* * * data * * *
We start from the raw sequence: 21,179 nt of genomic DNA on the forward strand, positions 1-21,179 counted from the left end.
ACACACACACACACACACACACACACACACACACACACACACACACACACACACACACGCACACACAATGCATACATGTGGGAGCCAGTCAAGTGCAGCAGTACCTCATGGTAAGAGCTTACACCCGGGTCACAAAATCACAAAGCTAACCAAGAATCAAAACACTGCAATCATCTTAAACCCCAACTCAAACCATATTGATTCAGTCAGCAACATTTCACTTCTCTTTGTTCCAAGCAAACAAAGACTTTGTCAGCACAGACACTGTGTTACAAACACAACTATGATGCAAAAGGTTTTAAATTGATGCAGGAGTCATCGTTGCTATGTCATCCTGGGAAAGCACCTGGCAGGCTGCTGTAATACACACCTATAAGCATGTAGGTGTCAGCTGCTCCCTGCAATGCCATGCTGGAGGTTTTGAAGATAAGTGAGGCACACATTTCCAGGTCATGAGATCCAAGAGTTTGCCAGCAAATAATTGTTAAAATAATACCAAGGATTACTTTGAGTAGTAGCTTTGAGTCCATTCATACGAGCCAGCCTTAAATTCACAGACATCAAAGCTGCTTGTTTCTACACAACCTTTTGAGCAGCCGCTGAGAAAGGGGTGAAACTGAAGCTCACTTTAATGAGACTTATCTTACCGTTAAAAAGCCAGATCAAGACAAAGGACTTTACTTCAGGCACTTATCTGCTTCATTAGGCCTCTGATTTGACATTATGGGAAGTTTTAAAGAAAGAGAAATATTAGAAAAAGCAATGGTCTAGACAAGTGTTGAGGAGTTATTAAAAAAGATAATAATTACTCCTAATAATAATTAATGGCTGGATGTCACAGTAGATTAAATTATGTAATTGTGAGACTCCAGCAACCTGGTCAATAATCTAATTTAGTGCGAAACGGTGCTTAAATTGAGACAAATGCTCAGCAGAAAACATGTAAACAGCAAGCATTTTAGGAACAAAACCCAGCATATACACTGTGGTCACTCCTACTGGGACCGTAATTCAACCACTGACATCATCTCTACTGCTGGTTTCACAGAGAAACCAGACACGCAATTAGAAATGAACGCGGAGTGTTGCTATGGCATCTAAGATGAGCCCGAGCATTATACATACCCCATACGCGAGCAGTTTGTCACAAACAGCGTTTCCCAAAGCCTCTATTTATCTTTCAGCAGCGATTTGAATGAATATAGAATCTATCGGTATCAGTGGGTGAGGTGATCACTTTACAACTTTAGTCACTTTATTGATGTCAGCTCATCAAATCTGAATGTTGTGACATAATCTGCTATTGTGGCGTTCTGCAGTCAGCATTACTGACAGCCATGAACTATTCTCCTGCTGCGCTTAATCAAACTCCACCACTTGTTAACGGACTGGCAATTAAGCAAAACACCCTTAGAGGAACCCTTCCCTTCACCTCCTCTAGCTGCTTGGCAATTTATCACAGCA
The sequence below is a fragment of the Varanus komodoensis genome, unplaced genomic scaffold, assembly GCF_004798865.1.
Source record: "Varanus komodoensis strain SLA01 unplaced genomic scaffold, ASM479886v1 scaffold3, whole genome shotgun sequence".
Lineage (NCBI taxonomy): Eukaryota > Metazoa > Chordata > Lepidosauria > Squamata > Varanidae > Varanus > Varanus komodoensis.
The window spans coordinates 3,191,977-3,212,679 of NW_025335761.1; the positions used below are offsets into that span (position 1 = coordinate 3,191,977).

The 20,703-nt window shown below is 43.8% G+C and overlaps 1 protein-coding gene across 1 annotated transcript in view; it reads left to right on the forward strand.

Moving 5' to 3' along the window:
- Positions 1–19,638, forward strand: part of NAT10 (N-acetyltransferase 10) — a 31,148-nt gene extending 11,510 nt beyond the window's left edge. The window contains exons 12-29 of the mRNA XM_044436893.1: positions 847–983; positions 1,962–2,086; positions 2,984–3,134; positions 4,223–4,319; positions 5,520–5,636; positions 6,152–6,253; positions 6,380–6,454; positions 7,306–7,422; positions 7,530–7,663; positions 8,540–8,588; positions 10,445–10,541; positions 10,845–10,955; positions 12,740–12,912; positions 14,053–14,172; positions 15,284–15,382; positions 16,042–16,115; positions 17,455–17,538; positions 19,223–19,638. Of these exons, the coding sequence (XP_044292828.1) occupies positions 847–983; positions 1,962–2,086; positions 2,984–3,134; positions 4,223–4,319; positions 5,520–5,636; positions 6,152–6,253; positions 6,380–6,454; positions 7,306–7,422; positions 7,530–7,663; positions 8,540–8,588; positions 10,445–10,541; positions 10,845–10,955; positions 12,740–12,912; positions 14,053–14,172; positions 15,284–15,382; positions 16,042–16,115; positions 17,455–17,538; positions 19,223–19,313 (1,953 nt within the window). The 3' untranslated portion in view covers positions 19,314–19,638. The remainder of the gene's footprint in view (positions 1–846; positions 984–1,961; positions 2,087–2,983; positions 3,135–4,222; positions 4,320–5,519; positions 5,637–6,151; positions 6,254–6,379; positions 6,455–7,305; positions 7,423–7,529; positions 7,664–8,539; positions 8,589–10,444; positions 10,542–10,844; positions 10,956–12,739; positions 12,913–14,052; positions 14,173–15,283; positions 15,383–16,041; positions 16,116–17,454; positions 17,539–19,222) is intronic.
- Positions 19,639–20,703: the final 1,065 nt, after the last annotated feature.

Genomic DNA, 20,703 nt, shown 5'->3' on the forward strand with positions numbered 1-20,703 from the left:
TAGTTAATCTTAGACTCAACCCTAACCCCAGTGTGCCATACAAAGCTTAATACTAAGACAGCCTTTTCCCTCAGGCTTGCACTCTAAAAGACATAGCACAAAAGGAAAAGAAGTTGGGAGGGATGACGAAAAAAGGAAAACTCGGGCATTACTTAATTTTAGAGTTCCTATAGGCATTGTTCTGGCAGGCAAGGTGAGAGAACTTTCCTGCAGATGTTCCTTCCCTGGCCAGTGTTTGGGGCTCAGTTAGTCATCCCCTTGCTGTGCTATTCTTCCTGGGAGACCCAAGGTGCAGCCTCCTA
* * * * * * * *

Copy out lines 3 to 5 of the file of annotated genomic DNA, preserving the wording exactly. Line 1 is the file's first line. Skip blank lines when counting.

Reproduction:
The sequence below is a fragment of the Varanus komodoensis genome, unplaced genomic scaffold, assembly GCF_004798865.1.
Source record: "Varanus komodoensis strain SLA01 unplaced genomic scaffold, ASM479886v1 scaffold3, whole genome shotgun sequence".
Lineage (NCBI taxonomy): Eukaryota > Metazoa > Chordata > Lepidosauria > Squamata > Varanidae > Varanus > Varanus komodoensis.